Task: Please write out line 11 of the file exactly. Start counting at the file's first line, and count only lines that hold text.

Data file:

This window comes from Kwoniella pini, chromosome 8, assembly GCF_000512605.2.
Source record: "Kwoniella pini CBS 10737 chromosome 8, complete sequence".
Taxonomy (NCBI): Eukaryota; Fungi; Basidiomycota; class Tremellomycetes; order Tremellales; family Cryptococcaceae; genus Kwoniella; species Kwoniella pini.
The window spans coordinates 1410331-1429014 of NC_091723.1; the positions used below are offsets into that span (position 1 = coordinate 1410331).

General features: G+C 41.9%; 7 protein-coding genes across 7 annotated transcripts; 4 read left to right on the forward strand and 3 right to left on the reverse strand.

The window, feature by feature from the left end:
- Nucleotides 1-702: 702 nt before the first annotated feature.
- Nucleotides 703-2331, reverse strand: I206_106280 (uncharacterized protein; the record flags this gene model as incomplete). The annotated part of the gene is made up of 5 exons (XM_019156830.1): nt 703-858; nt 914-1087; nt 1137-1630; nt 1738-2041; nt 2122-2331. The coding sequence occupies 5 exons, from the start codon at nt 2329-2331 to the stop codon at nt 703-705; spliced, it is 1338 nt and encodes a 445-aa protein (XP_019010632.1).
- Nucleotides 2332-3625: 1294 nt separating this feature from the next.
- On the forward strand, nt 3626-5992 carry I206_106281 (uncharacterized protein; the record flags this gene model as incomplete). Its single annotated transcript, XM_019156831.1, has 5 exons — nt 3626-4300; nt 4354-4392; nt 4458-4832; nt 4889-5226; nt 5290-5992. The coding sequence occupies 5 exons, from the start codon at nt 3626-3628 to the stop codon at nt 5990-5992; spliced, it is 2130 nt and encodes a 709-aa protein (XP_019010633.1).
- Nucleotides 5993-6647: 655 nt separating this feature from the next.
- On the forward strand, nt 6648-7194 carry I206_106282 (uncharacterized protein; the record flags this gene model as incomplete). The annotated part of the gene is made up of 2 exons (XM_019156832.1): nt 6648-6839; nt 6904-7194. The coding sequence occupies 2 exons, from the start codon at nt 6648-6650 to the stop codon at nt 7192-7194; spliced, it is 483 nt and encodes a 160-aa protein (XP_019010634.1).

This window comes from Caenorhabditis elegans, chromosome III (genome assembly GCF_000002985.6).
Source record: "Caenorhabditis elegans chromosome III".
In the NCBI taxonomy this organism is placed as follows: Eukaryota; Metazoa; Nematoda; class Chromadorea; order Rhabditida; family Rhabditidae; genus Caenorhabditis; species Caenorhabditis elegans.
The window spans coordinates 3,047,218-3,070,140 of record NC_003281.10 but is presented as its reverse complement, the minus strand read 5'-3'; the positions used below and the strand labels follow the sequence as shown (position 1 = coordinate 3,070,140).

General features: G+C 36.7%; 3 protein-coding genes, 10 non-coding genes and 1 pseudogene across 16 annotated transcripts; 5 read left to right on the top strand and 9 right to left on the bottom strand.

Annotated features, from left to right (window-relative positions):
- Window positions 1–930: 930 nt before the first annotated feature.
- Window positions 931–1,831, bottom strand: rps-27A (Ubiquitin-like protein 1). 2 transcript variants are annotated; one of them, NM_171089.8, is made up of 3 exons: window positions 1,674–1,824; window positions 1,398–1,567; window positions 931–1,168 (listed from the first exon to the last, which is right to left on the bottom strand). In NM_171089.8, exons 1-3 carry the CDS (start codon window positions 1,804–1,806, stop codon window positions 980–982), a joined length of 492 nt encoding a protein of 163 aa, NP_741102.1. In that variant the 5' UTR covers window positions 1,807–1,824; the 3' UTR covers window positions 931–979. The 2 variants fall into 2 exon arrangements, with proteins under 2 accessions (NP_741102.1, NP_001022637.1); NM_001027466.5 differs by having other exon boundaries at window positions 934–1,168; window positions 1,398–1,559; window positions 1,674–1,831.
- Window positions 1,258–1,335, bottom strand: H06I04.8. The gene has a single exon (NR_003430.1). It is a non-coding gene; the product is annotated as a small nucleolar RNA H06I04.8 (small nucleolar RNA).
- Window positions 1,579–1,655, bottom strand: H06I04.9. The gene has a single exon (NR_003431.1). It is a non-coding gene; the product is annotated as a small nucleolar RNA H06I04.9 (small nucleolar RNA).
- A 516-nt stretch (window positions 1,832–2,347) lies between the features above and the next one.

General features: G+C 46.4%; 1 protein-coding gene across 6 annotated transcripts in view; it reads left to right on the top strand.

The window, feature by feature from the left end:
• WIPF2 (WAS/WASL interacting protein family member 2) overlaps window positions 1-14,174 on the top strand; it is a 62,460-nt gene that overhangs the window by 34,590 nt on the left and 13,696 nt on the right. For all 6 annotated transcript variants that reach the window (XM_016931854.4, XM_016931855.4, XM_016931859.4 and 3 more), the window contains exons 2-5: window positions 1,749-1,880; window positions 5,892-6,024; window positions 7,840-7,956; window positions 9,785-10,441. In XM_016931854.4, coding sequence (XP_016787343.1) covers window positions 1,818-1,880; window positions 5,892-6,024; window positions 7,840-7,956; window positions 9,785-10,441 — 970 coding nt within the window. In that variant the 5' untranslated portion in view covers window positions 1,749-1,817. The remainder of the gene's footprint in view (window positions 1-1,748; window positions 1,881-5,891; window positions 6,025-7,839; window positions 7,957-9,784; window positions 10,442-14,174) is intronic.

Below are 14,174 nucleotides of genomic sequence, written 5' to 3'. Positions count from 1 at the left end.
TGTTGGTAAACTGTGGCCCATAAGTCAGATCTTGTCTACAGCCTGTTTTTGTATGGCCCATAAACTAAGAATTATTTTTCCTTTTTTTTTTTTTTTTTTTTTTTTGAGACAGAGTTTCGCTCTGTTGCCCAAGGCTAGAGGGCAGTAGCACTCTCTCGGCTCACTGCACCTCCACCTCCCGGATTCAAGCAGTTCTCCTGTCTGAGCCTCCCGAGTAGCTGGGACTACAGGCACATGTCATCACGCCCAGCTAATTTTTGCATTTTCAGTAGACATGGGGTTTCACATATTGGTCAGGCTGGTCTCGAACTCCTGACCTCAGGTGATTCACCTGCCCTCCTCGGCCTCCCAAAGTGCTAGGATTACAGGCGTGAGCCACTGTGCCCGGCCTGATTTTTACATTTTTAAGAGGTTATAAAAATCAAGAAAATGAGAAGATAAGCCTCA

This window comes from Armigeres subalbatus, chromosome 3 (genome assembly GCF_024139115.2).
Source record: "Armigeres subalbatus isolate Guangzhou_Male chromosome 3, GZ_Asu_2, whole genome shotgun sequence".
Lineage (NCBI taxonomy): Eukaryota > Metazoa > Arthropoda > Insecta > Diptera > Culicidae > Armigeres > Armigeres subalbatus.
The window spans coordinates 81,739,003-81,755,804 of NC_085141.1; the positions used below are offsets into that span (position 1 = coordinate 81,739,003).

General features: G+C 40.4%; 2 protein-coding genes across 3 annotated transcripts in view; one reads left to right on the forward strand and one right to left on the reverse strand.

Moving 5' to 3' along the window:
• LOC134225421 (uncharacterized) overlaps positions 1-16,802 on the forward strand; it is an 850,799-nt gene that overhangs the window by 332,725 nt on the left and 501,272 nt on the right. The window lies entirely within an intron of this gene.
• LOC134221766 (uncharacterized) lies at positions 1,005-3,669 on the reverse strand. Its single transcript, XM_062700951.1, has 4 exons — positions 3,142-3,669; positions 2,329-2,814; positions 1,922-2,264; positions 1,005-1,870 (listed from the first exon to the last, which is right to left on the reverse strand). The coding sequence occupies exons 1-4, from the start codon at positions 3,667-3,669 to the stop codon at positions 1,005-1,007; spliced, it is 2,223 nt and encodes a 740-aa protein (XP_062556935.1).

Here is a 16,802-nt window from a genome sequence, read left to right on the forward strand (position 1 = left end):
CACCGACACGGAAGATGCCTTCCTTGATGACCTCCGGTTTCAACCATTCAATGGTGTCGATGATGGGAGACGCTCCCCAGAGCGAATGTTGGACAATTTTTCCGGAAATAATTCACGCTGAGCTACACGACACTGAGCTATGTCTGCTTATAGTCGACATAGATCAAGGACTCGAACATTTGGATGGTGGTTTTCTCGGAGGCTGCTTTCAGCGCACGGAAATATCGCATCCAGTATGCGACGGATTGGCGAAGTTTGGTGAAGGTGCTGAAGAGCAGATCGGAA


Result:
- Nucleotides 5993-6647: 655 nt separating this feature from the next.